cutlass2.jpg

cutlass1.jpg

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5 hours ago, jscott said:

getting ready for my undercarriage phase of my car and want to replace the original leaf springs.   Looking at youtube it seems pretty simple but I am working with just jack stands, etc.  Is it something I should tackle or have a shop do it?

The hardest part is usually the front spring eye bolt. If they are original, there's a chance they could be rusted into the front eye bushing inner sleeve. The simplest way to fix that is a top quality blade on a Sawzall and cut the bolt on each side next to the hanger. Worst case is you end up dissecting the spring, the bushing and then cutting the bolt. You just don't know until you take the nut off and attempt to drive out the bolt. 

 

 

 

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13 minutes ago, Hemikiller said:

The hardest part is usually the front spring eye bolt. If they are original, there's a chance they could be rusted into the front eye bushing inner sleeve. The simplest way to fix that is a top quality blade on a Sawzall and cut the bolt on each side next to the hanger. Worst case is you end up dissecting the spring, the bushing and then cutting the bolt. You just don't know until you take the nut off and attempt to drive out the bolt. 

 

Good point on the eye bolt.

I guess I'm spoiled on mine as there was no such thing as a rusted bolt or nut anywhere.

Also perhaps use anti-seize on the bolts going back in.

Edited by Stanglover

Geoff.

 I learn something new every day!

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51 minutes ago, jscott said:

Here is why I got mine, head on in '81 hip had to remain just screwed together because they did not have a prosthesis that would work with my fracture until 2004.

 

cutlass2.jpg

cutlass1.jpg

Damn man that would hurt!! You're lucky to be alive.

Geoff.

 I learn something new every day!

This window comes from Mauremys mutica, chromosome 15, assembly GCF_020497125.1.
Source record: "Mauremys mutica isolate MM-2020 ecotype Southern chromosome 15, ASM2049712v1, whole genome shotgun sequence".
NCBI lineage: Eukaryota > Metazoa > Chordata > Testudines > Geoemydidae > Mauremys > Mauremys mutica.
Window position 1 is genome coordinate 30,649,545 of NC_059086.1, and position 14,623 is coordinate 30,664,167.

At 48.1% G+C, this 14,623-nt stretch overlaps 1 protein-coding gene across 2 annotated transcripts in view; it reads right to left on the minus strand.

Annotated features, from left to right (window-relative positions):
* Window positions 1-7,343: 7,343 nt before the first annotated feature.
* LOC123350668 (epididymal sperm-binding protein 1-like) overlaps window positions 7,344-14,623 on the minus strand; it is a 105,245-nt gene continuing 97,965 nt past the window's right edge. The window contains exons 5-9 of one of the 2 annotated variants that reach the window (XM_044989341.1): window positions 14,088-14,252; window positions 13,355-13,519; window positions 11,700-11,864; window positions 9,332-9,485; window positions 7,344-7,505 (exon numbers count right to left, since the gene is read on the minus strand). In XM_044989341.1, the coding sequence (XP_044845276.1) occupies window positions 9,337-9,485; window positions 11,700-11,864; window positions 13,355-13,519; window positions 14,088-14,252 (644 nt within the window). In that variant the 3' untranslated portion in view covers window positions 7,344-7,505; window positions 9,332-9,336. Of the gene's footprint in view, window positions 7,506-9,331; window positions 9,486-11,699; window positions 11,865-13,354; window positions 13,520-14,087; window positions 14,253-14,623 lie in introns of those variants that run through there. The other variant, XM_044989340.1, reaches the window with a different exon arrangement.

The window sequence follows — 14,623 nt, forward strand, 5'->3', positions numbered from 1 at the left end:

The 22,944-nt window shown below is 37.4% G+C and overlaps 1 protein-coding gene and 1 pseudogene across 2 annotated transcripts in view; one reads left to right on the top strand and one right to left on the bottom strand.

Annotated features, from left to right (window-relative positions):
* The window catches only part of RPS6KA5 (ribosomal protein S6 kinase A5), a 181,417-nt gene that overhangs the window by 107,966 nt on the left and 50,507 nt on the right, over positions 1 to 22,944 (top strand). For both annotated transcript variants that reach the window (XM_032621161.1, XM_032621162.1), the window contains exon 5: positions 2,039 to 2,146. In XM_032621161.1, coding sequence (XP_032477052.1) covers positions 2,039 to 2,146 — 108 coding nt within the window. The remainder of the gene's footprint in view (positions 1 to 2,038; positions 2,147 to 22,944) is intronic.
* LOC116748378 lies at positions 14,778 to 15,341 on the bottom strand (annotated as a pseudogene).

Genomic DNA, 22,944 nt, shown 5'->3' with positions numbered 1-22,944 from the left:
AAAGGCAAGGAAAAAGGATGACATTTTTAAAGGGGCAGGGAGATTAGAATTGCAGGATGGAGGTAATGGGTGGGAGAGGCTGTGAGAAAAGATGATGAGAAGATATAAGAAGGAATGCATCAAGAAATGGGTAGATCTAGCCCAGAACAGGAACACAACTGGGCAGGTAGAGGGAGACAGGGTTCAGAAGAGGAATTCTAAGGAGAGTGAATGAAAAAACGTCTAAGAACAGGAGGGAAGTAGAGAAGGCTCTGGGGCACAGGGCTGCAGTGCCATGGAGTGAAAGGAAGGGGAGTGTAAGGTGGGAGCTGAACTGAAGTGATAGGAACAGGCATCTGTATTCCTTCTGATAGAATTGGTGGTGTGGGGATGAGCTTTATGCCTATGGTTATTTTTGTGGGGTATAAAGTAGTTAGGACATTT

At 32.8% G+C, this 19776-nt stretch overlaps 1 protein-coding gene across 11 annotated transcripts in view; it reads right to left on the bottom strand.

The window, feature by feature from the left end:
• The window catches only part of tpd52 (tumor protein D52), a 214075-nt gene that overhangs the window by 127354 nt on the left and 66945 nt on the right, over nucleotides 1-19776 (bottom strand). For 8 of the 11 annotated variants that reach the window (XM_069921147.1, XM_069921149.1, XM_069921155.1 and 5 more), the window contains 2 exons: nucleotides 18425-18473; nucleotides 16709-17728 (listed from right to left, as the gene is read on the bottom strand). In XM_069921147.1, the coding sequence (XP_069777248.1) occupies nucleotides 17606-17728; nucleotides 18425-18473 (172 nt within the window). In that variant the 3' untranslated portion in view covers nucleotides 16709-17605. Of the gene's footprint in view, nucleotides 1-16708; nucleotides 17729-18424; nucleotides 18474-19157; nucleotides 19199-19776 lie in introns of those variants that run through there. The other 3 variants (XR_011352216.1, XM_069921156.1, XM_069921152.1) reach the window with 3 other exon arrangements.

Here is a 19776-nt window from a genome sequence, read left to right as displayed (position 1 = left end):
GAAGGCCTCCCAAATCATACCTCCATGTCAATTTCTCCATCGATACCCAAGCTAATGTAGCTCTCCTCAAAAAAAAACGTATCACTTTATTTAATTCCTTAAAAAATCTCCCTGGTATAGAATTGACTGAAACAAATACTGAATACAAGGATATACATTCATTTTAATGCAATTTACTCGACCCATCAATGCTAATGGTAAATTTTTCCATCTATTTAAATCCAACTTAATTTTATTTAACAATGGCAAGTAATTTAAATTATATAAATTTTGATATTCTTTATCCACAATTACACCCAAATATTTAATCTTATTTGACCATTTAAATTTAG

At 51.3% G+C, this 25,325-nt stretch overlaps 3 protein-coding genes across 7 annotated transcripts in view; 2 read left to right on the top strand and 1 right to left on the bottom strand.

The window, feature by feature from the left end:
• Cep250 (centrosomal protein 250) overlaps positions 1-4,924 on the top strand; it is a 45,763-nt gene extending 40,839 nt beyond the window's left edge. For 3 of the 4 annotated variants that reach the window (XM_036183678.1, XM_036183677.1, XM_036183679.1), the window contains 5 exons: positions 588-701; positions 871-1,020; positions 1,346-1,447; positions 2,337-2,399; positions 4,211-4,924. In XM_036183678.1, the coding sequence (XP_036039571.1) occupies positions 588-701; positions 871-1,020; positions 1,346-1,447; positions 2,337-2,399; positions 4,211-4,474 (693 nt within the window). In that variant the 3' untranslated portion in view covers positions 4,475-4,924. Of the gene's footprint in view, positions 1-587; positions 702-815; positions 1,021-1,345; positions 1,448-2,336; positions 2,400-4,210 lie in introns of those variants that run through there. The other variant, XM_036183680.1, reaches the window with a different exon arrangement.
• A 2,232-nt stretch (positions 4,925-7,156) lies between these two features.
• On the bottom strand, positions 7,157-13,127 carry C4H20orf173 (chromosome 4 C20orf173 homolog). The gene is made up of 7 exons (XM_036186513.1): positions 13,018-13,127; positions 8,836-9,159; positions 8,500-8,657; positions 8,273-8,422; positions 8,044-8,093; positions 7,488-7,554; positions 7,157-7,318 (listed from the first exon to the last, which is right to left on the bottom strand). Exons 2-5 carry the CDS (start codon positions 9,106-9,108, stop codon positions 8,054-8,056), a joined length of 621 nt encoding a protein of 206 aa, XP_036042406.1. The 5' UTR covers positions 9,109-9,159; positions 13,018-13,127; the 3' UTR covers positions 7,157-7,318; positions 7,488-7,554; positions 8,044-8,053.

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28 minutes ago, Stanglover said:

Good point on the eye bolt.

I guess I'm spoiled on mine as there was no such thing as a rusted bolt or nut anywhere.

Also perhaps use anti-seize on the bolts going back in.

I suggest you take it to a shop.

My front bolt was one with the eyelet and bushing.  I was only 33 at the time and the job totally sucked.  Luckily I was tearing mine down, because by the time I was through cutting on it and realized I still couldn't get it apart, there was no way to make it drivable again.  I had my bodyman clean up my mess.

I think an Acetylene torch is mandatory for that bolt.

kcmash

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One of the biggest problems is the limited space available to swing the big hammer. I have C clamp that is even older than me that is super heavy duty and the throat of it is just 6 or 8 inches, and it uses a hex wrench to turn it. An appropriately sized socket over the bolt head and after letting a good dose of panther piss soak on it it will press just about anything apart. I did have to resort to a Sawzall once on a '64 F100 I used to have, though.

 

 

“If you can't explain it simply, you don't understand it well enough.”

--Albert Einstein

 

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It could well turn out to be a PITA, but everyone is assuming the Eye bolts will be rusted in. Perhaps jscott can take a look at them and get back to us. It might not be too bad to do.............. or not!

Geoff.

 I learn something new every day!

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well I have nothing but time on my hands.  I am about to put the car up on my homemade lift boxes (2 x 4s, see pic example) to clean up the undercarriage, exhaust, etc.  So I will hose down the bolts to the springs and test the waters soon after to see if they want to come out.  If I feel it is getting a bit difficult I will farm it out to a shop.

 

 

 

car on 2 x 4.jpg

Edited by jscott
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10 minutes ago, jscott said: